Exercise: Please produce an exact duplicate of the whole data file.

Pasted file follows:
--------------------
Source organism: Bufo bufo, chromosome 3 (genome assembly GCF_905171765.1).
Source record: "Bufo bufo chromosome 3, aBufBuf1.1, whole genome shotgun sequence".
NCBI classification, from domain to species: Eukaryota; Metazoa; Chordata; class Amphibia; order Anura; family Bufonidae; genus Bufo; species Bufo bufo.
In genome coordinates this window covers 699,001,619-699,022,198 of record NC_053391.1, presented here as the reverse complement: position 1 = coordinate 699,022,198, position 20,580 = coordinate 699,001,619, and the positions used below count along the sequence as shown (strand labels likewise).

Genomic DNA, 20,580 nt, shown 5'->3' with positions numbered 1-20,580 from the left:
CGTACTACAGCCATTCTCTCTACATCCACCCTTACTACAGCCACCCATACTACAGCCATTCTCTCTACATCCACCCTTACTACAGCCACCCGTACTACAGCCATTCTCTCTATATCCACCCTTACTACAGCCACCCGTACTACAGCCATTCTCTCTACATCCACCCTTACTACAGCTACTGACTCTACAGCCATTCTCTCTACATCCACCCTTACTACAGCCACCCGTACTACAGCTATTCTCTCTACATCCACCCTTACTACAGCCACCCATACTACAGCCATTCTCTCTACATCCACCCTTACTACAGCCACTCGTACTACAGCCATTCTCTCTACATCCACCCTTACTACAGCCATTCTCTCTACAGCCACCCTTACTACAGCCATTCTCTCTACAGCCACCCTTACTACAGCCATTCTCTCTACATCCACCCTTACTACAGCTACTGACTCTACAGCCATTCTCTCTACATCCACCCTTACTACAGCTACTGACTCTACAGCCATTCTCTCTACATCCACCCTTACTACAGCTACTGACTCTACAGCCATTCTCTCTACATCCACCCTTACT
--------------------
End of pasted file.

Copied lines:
Source organism: Bufo bufo, chromosome 3 (genome assembly GCF_905171765.1).
Source record: "Bufo bufo chromosome 3, aBufBuf1.1, whole genome shotgun sequence".
NCBI classification, from domain to species: Eukaryota; Metazoa; Chordata; class Amphibia; order Anura; family Bufonidae; genus Bufo; species Bufo bufo.
In genome coordinates this window covers 699,001,619-699,022,198 of record NC_053391.1, presented here as the reverse complement: position 1 = coordinate 699,022,198, position 20,580 = coordinate 699,001,619, and the positions used below count along the sequence as shown (strand labels likewise).

Genomic DNA, 20,580 nt, shown 5'->3' with positions numbered 1-20,580 from the left:
CGTACTACAGCCATTCTCTCTACATCCACCCTTACTACAGCCACCCATACTACAGCCATTCTCTCTACATCCACCCTTACTACAGCCACCCGTACTACAGCCATTCTCTCTATATCCACCCTTACTACAGCCACCCGTACTACAGCCATTCTCTCTACATCCACCCTTACTACAGCTACTGACTCTACAGCCATTCTCTCTACATCCACCCTTACTACAGCCACCCGTACTACAGCTATTCTCTCTACATCCACCCTTACTACAGCCACCCATACTACAGCCATTCTCTCTACATCCACCCTTACTACAGCCACTCGTACTACAGCCATTCTCTCTACATCCACCCTTACTACAGCCATTCTCTCTACAGCCACCCTTACTACAGCCATTCTCTCTACAGCCACCCTTACTACAGCCATTCTCTCTACATCCACCCTTACTACAGCTACTGACTCTACAGCCATTCTCTCTACATCCACCCTTACTACAGCTACTGACTCTACAGCCATTCTCTCTACATCCACCCTTACTACAGCTACTGACTCTACAGCCATTCTCTCTACATCCACCCTTACT